Arizona Center for Afterschool Excellence awards $18,000 in STEM grants

Fourteen out-of-school time programs across the state have been awarded grants totaling $18,390 by the Arizona Center for Afterschool Excellence and Cox Communications for projects ranging from marine biology and robotics to rainwater harvesting.

From the 2014, the Eaglebot STEM Program at Hope Christian Academy.  (Photo courtesy Arizona Center for Afterschool Excellence)

From the 2014, the Eaglebot STEM Program at Hope Christian Academy. (Photo courtesy Arizona Center for Afterschool Excellence)

Now in its fifth cycle, the grants from $500 to $1,500 “will provide valuable skills to prepare youth for success in college, career and life,” said Melanie McClintock, executive director of the Arizona Center for Afterschool Excellence.

“These STEM grants are designed to encourage and promote the inclusion of informal STEM learning opportunities in out-of-school programs of all kinds.”

“Cox has been a long supporter of afterschool learning which gives Arizona students the opportunity to stretch their minds,” said Susan Anable, vice president of public affairs, Cox Communications.

“We all know learning does not stop at the classroom door, and seeing the variety of STEM projects submitted confirms that deep learning and critical thinking is taking place afterschool.”

Recipients and their programs are: 

Alchesay High School, Robotics Discovery Camp (Whiteriver)

Through the investigation of simple and motorized machines, the use of gears and sensors, and building and programming robots, the new Robotics Discovery Camp for grades 9 – 12 on the Fort Apache Indian Reservation will teach youth the basics of physics and the concepts behind real machines.

Girl Scouts–Arizona Cactus–Pine Council, Girl Scouts Robotics Program (Phoenix)

Adding the VEX IQ Robotics program to the current STEM programming will give middle and high school girls the opportunity to design their own robot and experience STEM in a fun and collaborative environment.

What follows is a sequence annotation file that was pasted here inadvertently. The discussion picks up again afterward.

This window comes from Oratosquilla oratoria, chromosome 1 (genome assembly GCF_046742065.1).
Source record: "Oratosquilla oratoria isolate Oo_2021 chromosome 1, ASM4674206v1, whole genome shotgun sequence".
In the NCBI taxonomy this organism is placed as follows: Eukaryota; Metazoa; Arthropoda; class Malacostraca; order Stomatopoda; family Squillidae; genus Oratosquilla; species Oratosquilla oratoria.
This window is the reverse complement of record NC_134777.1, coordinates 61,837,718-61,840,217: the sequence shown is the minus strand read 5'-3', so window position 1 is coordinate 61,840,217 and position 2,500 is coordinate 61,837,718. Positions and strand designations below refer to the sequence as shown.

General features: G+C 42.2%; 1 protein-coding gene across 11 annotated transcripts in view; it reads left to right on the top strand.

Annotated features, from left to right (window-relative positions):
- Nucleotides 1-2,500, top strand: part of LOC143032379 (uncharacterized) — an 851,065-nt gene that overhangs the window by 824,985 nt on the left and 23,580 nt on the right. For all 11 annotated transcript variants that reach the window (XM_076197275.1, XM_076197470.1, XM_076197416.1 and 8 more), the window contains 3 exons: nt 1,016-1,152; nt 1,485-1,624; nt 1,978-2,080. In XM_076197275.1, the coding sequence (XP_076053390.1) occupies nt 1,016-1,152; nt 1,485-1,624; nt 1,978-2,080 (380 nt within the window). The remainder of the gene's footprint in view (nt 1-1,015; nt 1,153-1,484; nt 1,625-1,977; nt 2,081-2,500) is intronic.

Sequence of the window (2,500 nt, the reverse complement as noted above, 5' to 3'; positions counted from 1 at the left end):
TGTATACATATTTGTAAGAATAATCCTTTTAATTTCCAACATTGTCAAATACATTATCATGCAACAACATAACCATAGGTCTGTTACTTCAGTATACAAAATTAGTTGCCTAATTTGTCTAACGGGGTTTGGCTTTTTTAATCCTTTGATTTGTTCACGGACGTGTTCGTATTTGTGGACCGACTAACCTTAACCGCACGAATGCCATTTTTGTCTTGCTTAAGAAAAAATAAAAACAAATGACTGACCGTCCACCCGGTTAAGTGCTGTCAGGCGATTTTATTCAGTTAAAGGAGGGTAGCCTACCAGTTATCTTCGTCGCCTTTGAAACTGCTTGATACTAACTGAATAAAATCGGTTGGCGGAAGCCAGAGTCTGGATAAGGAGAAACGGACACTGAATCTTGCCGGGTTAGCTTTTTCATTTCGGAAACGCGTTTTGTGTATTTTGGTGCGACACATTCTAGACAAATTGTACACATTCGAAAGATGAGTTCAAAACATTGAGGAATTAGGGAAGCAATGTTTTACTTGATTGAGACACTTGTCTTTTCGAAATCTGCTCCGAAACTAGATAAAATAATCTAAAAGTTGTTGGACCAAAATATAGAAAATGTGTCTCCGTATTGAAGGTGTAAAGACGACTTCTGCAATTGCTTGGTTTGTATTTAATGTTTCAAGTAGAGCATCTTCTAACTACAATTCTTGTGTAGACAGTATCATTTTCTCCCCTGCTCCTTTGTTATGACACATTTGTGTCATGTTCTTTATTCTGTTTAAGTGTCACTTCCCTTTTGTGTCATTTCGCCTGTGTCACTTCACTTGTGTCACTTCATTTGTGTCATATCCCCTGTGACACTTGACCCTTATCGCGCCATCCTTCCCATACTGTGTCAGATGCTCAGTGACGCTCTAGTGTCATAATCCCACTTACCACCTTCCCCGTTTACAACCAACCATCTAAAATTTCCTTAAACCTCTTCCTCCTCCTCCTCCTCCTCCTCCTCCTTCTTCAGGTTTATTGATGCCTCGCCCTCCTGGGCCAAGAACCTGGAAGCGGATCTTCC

HeatSync Labs, Young Makers Program (Phoenix)

HeatSync Labs, Young Makers Program – a hands-on STEM program for K-12 youth from underrepresented communities – will purchase robotics kits and equipment to form two robotics teams for the upcoming VEX Robotics Competition season.  HeatSync Labs is a nonprofit organization where people interested in engineering, science, computer coding, robotics, as well as STEM professionals, create, collaborate and engage in hands-on learning.

Kyrene Middle School, After Hours Program (Tempe)

Kyrene Middle School will expand their After Hours Program to incorporate the VEX IQ Robotics program engaging youth in hands-on, open-ended robotics and research challenges, including a mentorship program with local professional engineers that will support youth success.

Mesa Public Schools, STEMer Camp (Mesa)

Mesa Public Schools, STEMer Camp – a hands-on STEM learning experience for 5th-8th graders – will explore biomedicine through the diagnosis and treatment of patients; investigate biotechnology through the manipulation of living organisms and solving a crime scene; revolutionize robotics and coding through the engineering process; and use STEM skills to solve real-world problems such as water filtration in third world countries.

Mountain Sky Junior High School, Marine Science Club (Phoenix)

Mountain Sky Junior High School will expand its Marine Science Club investigations to include the addition of new marine ecosystems, more technological interfacing with its mixed reef aquarium, and a new marine refugium to house different species of macro algae and seaweed. The club provides a unique STEM experience by tasking youth with the care and maintenance of six saltwater aquariums and exploring various aspects of marine biology.